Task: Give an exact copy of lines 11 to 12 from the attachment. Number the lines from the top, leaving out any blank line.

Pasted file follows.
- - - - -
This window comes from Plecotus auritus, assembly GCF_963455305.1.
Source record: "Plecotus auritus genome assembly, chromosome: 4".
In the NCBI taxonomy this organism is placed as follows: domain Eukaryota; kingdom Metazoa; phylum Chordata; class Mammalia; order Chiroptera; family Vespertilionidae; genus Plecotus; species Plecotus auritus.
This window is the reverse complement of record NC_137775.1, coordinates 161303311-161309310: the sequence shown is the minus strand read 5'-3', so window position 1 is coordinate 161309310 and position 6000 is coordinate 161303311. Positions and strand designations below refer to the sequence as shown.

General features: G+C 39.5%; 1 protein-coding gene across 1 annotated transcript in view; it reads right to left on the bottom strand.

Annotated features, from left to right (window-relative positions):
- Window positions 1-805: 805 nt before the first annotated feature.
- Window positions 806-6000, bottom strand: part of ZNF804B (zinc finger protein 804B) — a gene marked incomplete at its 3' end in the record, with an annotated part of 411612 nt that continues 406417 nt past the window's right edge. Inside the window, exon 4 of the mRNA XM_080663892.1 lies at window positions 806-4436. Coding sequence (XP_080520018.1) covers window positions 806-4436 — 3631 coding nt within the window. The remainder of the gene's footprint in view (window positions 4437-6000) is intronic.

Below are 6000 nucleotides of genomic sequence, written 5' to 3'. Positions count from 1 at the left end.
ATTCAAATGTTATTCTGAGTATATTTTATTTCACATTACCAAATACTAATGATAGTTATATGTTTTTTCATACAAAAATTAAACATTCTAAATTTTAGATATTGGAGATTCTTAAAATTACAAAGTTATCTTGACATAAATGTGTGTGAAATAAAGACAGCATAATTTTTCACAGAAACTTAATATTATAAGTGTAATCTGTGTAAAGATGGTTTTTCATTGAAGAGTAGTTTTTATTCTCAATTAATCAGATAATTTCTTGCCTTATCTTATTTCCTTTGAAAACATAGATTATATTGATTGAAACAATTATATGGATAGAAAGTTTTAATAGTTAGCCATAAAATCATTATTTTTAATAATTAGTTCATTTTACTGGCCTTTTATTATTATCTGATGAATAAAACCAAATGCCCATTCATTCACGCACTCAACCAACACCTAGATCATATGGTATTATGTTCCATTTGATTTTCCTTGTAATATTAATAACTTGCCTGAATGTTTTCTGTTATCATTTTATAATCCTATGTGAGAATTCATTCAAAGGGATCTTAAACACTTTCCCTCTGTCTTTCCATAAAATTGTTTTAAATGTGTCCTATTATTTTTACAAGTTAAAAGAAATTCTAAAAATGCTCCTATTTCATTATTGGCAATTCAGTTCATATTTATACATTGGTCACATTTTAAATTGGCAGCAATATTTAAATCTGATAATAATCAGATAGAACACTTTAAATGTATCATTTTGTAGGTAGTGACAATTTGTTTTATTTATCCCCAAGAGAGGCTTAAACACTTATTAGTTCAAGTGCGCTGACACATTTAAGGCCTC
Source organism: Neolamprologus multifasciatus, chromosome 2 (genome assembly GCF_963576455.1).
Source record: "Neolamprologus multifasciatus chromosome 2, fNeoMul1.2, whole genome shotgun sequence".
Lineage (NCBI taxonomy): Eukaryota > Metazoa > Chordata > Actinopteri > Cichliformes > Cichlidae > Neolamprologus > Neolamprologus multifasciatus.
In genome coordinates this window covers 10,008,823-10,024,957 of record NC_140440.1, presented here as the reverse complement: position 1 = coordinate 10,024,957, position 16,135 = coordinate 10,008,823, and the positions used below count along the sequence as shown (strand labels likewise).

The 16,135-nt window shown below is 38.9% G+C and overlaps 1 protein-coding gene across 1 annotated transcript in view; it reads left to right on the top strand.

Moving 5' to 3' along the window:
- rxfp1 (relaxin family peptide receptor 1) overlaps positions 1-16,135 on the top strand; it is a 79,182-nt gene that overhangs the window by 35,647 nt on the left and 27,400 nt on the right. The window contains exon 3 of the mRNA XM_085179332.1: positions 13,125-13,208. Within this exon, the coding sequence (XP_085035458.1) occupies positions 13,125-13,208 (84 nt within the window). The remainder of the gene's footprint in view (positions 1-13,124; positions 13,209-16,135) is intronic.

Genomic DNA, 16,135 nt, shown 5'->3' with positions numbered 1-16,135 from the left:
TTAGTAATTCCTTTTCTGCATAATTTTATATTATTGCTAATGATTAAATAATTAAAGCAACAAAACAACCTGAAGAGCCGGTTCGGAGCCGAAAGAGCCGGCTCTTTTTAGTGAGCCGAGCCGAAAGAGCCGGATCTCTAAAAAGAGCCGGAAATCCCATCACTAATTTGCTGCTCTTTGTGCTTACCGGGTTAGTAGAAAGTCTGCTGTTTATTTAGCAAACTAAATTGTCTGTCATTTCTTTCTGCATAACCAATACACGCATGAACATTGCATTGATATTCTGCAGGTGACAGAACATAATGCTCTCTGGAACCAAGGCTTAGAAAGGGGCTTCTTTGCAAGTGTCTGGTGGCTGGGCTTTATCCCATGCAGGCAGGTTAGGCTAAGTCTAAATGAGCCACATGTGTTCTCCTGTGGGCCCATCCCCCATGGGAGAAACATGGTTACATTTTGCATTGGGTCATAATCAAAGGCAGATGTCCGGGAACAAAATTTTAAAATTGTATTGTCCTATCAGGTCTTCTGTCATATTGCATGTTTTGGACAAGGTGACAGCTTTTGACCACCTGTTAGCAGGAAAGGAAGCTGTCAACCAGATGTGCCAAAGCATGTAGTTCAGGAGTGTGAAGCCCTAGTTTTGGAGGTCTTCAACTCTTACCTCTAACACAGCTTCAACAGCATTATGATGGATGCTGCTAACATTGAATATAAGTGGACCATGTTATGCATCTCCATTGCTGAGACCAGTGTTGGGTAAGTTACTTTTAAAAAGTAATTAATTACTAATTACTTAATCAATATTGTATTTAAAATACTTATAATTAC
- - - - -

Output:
Source organism: Neolamprologus multifasciatus, chromosome 2 (genome assembly GCF_963576455.1).
Source record: "Neolamprologus multifasciatus chromosome 2, fNeoMul1.2, whole genome shotgun sequence".